Robert Eringer v. Principality of Monaco ( 2013 )

  •                                                                             FILED
                               NOT FOR PUBLICATION                               JUL 10 2013
                          UNITED STATES COURT OF APPEALS                     MOLLY C. DWYER, CLERK
                               FOR THE NINTH CIRCUIT                          U.S. COURT OF APPEALS
    ROBERT ERINGER,                                  No. 11-56570
                    Plaintiff - Appellant,           D.C. No. 2:10-cv-01803-GAF-E
                    Defendant - Appellee.
                         Appeal from the United States District Court
                            for the Central District of California
                          Gary A. Feess, District Judge, Presiding
                              Argued and Submitted June 5, 2013
                                    Pasadena, California
    Before:        TROTT and W. FLETCHER, Circuit Judges, and STEIN, District
           This is an employment dispute between Robert Eringer (“Eringer”) and the
    Principality of Monaco (“Monaco”). During his employment, Eringer provided a
    variety of predominantly intelligence-related services to Monaco and His Serene
    Highness Prince Albert II (“HSH”). In this lawsuit, Eringer alleges that he did not
                 This disposition is not appropriate for publication and is not precedent
    except as provided by 9th Cir. R. 36-3.
                 The Honorable Sidney H. Stein, District Judge for the U.S. District
    Court for the Southern District of New York, sitting by designation.
    receive payment for the first quarter of 2008, after which he terminated his
    employment. Monaco claims sovereign immunity. The district court found in
    favor of Monaco and dismissed for lack of subject matter jurisdiction. Eringer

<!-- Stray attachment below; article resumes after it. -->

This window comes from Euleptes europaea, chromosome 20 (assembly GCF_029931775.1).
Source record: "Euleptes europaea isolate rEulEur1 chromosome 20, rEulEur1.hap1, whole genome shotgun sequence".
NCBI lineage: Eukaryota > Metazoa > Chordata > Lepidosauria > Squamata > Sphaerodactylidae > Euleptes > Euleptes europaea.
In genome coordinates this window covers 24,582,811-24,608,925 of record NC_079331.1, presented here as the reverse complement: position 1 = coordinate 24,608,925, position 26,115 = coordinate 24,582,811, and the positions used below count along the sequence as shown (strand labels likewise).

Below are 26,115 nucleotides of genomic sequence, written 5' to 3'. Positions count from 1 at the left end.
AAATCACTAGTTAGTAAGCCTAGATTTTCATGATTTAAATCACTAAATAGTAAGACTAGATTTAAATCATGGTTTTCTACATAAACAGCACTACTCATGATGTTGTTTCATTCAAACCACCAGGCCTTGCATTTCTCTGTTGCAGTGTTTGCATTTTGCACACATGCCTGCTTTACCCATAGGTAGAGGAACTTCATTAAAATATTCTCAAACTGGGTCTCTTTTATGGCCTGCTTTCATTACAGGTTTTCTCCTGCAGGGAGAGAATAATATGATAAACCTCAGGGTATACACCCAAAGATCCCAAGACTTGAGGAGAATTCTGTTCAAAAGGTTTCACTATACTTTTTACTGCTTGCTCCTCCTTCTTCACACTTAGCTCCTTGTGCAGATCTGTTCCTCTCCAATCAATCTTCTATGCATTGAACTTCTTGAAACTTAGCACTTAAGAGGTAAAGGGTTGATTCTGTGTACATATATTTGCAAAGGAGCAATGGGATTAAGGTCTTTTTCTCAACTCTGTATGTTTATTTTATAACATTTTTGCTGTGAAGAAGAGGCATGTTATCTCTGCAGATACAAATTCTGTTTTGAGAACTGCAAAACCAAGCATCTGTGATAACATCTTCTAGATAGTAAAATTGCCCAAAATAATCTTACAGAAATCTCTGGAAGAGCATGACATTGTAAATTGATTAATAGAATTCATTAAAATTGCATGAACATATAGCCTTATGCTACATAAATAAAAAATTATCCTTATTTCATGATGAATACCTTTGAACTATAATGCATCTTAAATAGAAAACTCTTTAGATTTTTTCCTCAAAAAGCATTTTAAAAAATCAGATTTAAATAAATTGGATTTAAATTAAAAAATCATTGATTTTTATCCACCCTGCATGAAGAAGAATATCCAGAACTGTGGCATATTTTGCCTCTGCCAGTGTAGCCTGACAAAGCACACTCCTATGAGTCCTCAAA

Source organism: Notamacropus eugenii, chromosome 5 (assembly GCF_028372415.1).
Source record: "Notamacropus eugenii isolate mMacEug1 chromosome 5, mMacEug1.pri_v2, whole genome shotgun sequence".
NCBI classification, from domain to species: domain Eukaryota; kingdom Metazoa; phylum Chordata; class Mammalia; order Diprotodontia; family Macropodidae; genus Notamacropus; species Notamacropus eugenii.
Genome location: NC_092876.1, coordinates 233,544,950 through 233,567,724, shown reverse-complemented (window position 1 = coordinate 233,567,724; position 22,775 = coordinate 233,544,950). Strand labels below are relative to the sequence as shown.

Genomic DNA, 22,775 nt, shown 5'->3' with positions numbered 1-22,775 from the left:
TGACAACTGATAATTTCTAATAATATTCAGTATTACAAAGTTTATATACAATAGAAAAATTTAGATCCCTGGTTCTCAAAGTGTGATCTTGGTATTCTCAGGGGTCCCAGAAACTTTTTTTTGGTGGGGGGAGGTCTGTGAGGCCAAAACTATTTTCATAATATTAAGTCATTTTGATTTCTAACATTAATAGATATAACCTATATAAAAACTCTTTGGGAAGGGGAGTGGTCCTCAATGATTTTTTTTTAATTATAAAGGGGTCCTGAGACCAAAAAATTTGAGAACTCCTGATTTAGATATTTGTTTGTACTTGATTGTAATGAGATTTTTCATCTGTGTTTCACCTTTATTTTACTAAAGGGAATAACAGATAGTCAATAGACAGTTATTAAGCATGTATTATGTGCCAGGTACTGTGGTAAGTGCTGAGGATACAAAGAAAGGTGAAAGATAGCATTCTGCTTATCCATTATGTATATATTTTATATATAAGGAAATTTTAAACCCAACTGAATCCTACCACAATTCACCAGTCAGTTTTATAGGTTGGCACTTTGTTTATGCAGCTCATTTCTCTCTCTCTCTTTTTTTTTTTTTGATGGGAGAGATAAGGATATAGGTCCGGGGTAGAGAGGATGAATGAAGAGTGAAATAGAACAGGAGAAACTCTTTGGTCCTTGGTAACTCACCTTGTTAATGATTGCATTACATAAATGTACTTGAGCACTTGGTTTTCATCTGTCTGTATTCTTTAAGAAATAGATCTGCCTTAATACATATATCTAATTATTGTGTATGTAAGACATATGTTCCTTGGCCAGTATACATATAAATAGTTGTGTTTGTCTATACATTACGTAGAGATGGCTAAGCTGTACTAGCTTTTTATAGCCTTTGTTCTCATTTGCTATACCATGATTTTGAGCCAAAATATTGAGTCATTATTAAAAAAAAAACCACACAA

appealed. We have jurisdiction pursuant to 28 U.S.C. § 1291, and we affirm.
          “The existence of sovereign immunity and subject matter jurisdiction under
    the Foreign Sovereign Immunities Act of 1976 (FSIA) are questions of law” that
    we review de novo. Park v. Shin, 
    313 F.3d 1138
    , 1141 (9th Cir. 2002). A foreign
    state is immune from suit unless the FSIA provides an exception. 28 U.S.C. §
    1604; Argentine Republic v. Amerada Hess Shipping Corp., 
    488 U.S. 428
    , 434-435
    (1989). Eringer contends that his employment falls within the FSIA’s commercial
    activities exception, 28 U.S.C. § 1605(a)(2).
          In determining whether an act is “commercial,” a term left undefined by the
    act, we look to whether a state is “exercis[ing] powers peculiar to sovereigns” or
    “exercis[ing] only those powers that can also be exercised by private citizens.”
    Republic of Argentina v. Weltover, Inc., 
    504 U.S. 607
    , 614 (1992) (internal
    quotation marks omitted). In Holden v. Canadian Consulate, 
    92 F.3d 918
    , 921
    (9th Cir. 1996), we relied on the FSIA’s legislative history and stated that
    “employment of diplomatic, civil service or military personnel is governmental and
    the employment of other personnel is commercial. Because private parties cannot
    hire diplomatic, civil service or military personnel, such hiring is necessarily
    governmental.” Eringer argues that we should read this language to mean that only
    the employment of diplomatic, civil service, or military personnel is non-
    commercial. Our later caselaw, however, does not support this reading of Holden.
    In Park, we considered the same legislative history as Holden and treated the list of
    commercial employment there as exemplary. 313 F.3d at 1145. To determine
    whether the employment of a domestic servant was commercial, we applied only
    the general rule that “acts by governmental entities are considered commercial in
    nature if the role of the sovereign is one that could be played by a private actor.”
    Id. (citing Weltover, 504 U.S. at 614-15).
          Applying this rule to Eringer’s employment, we affirm. Eringer’s complaint
    states that Monaco employed Eringer as the “Director of [Monaco Intelligence
    Services] and . . . its spymaster.” According to his own attorneys and affidavit,
    Eringer’s assignments included, inter alia, liaising with other intelligence agencies,
    investigating potential government appointments, investigating suspicions of
    corruption and other illegal activity in Monaco, and protecting HSH from improper
    foreign influence. This employment is not the type of employment private parties
    can undertake.